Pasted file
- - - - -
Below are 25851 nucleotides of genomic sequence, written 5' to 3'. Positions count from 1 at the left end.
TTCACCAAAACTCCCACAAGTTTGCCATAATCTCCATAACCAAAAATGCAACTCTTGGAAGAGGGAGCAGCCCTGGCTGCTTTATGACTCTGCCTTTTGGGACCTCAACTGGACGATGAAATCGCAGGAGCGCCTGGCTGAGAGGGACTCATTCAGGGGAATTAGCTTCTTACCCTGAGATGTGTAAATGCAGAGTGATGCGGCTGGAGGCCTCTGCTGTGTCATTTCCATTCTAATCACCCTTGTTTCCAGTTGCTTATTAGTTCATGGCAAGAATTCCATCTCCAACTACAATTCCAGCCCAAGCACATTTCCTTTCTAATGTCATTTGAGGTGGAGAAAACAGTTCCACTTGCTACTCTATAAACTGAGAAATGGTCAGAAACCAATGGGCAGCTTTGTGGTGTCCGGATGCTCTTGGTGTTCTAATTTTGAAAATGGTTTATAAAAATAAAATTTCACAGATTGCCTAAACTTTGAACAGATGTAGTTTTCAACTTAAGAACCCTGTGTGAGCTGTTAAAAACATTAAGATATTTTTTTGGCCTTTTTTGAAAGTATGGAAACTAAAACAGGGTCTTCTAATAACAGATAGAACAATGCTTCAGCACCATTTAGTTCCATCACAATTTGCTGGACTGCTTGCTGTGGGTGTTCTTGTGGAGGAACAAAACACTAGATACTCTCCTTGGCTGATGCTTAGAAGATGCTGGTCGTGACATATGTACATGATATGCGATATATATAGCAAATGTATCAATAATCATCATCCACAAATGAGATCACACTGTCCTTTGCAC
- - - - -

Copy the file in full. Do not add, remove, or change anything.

Below are 25851 nucleotides of genomic sequence, written 5' to 3'. Positions count from 1 at the left end.
TTCACCAAAACTCCCACAAGTTTGCCATAATCTCCATAACCAAAAATGCAACTCTTGGAAGAGGGAGCAGCCCTGGCTGCTTTATGACTCTGCCTTTTGGGACCTCAACTGGACGATGAAATCGCAGGAGCGCCTGGCTGAGAGGGACTCATTCAGGGGAATTAGCTTCTTACCCTGAGATGTGTAAATGCAGAGTGATGCGGCTGGAGGCCTCTGCTGTGTCATTTCCATTCTAATCACCCTTGTTTCCAGTTGCTTATTAGTTCATGGCAAGAATTCCATCTCCAACTACAATTCCAGCCCAAGCACATTTCCTTTCTAATGTCATTTGAGGTGGAGAAAACAGTTCCACTTGCTACTCTATAAACTGAGAAATGGTCAGAAACCAATGGGCAGCTTTGTGGTGTCCGGATGCTCTTGGTGTTCTAATTTTGAAAATGGTTTATAAAAATAAAATTTCACAGATTGCCTAAACTTTGAACAGATGTAGTTTTCAACTTAAGAACCCTGTGTGAGCTGTTAAAAACATTAAGATATTTTTTTGGCCTTTTTTGAAAGTATGGAAACTAAAACAGGGTCTTCTAATAACAGATAGAACAATGCTTCAGCACCATTTAGTTCCATCACAATTTGCTGGACTGCTTGCTGTGGGTGTTCTTGTGGAGGAACAAAACACTAGATACTCTCCTTGGCTGATGCTTAGAAGATGCTGGTCGTGACATATGTACATGATATGCGATATATATAGCAAATGTATCAATAATCATCATCCACAAATGAGATCACACTGTCCTTTGCAC